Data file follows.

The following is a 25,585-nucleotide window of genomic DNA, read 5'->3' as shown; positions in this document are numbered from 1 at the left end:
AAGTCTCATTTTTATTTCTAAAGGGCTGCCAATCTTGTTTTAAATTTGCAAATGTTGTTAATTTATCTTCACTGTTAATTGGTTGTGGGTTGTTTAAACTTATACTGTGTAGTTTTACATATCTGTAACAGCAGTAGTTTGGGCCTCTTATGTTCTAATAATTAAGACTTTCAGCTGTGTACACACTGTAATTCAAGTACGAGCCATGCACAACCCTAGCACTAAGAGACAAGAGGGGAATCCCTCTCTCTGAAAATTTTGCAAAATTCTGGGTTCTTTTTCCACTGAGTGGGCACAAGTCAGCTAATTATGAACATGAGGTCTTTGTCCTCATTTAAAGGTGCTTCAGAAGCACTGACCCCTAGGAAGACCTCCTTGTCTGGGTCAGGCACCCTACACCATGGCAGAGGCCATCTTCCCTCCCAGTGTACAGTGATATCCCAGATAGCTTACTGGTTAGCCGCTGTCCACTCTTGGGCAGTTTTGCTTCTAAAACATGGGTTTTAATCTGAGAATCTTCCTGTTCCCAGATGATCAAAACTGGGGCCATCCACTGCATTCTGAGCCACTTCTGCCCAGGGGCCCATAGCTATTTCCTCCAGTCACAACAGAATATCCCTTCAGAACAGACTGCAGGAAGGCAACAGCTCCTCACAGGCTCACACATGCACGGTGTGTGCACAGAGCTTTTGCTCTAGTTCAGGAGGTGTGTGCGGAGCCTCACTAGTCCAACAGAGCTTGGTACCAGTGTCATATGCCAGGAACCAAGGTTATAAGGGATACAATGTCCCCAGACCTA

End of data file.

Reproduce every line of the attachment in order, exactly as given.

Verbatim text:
The following is a 25,585-nucleotide window of genomic DNA, read 5'->3' as shown; positions in this document are numbered from 1 at the left end:
AAGTCTCATTTTTATTTCTAAAGGGCTGCCAATCTTGTTTTAAATTTGCAAATGTTGTTAATTTATCTTCACTGTTAATTGGTTGTGGGTTGTTTAAACTTATACTGTGTAGTTTTACATATCTGTAACAGCAGTAGTTTGGGCCTCTTATGTTCTAATAATTAAGACTTTCAGCTGTGTACACACTGTAATTCAAGTACGAGCCATGCACAACCCTAGCACTAAGAGACAAGAGGGGAATCCCTCTCTCTGAAAATTTTGCAAAATTCTGGGTTCTTTTTCCACTGAGTGGGCACAAGTCAGCTAATTATGAACATGAGGTCTTTGTCCTCATTTAAAGGTGCTTCAGAAGCACTGACCCCTAGGAAGACCTCCTTGTCTGGGTCAGGCACCCTACACCATGGCAGAGGCCATCTTCCCTCCCAGTGTACAGTGATATCCCAGATAGCTTACTGGTTAGCCGCTGTCCACTCTTGGGCAGTTTTGCTTCTAAAACATGGGTTTTAATCTGAGAATCTTCCTGTTCCCAGATGATCAAAACTGGGGCCATCCACTGCATTCTGAGCCACTTCTGCCCAGGGGCCCATAGCTATTTCCTCCAGTCACAACAGAATATCCCTTCAGAACAGACTGCAGGAAGGCAACAGCTCCTCACAGGCTCACACATGCACGGTGTGTGCACAGAGCTTTTGCTCTAGTTCAGGAGGTGTGTGCGGAGCCTCACTAGTCCAACAGAGCTTGGTACCAGTGTCATATGCCAGGAACCAAGGTTATAAGGGATACAATGTCCCCAGACCTA